Case study

The West in Minecraft

23 March 2023

If you could completely re-design your city, your street, your home, what would you do differently?

Using the incredibly popular block-building video game ‘Minecraft’, DETI Skills Inspire have been exploring digital engineering in the West of England with local children. Minecraft is the second-best selling video game of all time and extremely popular with children. Players place and break blocks with a wide range of appearances and properties, to build a huge variety of constructions. It’s easy to make changes to your builds and quickly visualise new ideas, much like computer-aided design (CAD) software used for digital engineering.

Since its official launch in September 2021, The West in Minecraft has been delivered to 2,948 school-aged children, from years 3-10, either in a classroom or community setting. The reaction to The West in Minecraft has been hugely positive. Most children have already heard of or played Minecraft, but never used a world that digitally twins reality in the way that this session allows.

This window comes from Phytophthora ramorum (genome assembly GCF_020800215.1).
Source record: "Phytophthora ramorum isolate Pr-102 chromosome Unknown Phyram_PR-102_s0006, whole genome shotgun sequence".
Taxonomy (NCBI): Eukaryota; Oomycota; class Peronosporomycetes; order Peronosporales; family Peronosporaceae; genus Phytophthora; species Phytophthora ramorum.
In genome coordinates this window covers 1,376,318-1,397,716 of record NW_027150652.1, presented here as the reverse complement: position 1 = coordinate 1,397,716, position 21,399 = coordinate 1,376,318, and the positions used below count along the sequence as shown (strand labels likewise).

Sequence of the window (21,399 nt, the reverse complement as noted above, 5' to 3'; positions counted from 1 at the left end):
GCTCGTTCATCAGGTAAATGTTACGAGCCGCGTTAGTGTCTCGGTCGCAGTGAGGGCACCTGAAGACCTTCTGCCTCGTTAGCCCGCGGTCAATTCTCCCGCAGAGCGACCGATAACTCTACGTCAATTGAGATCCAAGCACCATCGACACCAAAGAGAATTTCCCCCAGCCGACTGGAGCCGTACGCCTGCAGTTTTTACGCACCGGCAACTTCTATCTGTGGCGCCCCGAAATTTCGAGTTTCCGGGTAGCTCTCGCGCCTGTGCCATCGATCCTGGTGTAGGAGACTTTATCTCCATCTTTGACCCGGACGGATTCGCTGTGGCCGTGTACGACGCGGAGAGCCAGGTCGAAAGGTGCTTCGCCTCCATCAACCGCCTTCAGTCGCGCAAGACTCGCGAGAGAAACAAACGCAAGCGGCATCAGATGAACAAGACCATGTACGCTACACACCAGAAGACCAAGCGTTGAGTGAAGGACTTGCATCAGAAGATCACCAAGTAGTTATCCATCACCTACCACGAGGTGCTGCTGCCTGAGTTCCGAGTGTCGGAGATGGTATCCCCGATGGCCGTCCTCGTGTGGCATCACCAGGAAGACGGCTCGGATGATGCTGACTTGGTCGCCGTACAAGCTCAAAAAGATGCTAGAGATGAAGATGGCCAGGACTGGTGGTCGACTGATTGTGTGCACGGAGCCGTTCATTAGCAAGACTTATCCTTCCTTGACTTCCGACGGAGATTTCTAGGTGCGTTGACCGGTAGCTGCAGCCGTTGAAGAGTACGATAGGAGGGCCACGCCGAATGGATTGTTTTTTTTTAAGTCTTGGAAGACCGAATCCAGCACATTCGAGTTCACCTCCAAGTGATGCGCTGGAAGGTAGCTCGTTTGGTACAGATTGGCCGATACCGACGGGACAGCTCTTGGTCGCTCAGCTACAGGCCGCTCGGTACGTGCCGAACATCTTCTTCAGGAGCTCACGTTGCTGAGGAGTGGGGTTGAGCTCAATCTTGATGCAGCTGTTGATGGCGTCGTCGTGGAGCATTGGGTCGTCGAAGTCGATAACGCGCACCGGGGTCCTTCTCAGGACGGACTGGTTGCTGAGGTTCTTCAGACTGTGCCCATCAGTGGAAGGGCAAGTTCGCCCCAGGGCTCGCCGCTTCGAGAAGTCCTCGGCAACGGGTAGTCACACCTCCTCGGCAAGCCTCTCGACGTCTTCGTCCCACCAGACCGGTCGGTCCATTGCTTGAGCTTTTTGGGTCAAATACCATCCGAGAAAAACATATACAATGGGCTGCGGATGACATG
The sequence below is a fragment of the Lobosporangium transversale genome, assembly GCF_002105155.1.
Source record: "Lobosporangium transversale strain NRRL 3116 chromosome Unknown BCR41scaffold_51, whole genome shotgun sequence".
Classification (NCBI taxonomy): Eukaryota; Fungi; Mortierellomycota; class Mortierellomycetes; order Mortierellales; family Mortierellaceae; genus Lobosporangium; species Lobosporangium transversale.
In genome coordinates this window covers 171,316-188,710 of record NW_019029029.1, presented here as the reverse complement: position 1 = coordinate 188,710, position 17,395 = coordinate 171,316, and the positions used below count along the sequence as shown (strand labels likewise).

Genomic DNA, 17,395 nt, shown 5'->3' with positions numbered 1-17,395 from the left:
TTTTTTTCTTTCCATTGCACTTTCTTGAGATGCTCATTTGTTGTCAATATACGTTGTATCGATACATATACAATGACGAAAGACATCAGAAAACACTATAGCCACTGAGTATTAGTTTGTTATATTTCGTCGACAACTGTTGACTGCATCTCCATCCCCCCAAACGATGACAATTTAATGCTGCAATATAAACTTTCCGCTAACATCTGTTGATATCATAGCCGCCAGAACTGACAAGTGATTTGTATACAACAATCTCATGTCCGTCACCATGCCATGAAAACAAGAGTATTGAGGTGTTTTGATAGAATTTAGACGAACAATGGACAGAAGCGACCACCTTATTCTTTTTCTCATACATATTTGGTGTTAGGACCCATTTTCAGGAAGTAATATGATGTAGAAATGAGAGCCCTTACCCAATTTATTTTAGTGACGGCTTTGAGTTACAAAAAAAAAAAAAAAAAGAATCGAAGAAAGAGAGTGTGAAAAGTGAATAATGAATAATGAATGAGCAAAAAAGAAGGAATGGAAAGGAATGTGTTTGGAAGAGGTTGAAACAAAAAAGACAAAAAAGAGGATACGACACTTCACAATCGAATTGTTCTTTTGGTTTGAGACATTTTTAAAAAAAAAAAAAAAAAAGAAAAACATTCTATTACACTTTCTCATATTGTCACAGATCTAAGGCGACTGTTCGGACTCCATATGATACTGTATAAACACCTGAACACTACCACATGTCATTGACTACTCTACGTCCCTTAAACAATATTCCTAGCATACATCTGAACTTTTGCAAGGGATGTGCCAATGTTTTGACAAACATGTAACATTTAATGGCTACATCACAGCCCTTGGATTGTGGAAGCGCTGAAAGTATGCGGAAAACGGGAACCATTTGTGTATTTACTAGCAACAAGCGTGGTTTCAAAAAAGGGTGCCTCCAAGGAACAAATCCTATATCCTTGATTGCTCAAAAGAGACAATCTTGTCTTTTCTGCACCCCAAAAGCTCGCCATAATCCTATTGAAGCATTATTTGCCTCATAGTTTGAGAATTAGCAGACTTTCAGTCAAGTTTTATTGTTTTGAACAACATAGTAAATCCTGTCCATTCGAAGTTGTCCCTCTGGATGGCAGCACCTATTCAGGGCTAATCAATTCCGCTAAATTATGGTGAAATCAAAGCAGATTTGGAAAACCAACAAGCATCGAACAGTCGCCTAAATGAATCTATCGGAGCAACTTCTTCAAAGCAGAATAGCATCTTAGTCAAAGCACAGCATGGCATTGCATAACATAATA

As part of the West of England’s Climate Emergency Meeting in September 2021, the West of England Metro Mayor, Dan Norris, attended a Minecraft session at Watermore Primary School. Here he was able to talk to students about their ideas for sustainably developing their area.

The West in Minecraft educational resource pack and workshop was developed in collaboration with the Science Hunters programme, through their engineering strand Building to Break Barriers, funded by the Royal Academy of Engineering Ingenious scheme.

The accompanying resource pack takes a digital, play-based approach to support children to develop their own ideas and problem-solving skills. It encourages them to engage with engineering as a creative and diverse subject that can impact the world around them. The lessons use the Minecraft world as the setting for children to explore, build, re-design and re-engineer the city around them.

The team worked with engineers from Atkins, a member of the SNC-Lavalin Group, who were able to map Ordnance Survey data into Minecraft, resulting in accurate replicas of the cities of Bristol and Bath. The Minecraft world was then brought to life with landmarks in the West of England (Clifton Suspension Bridge, SS Great Britain, Bristol Temple Meads, and the Roman Baths), created by Science Hunters team member, Jonathan Kim.


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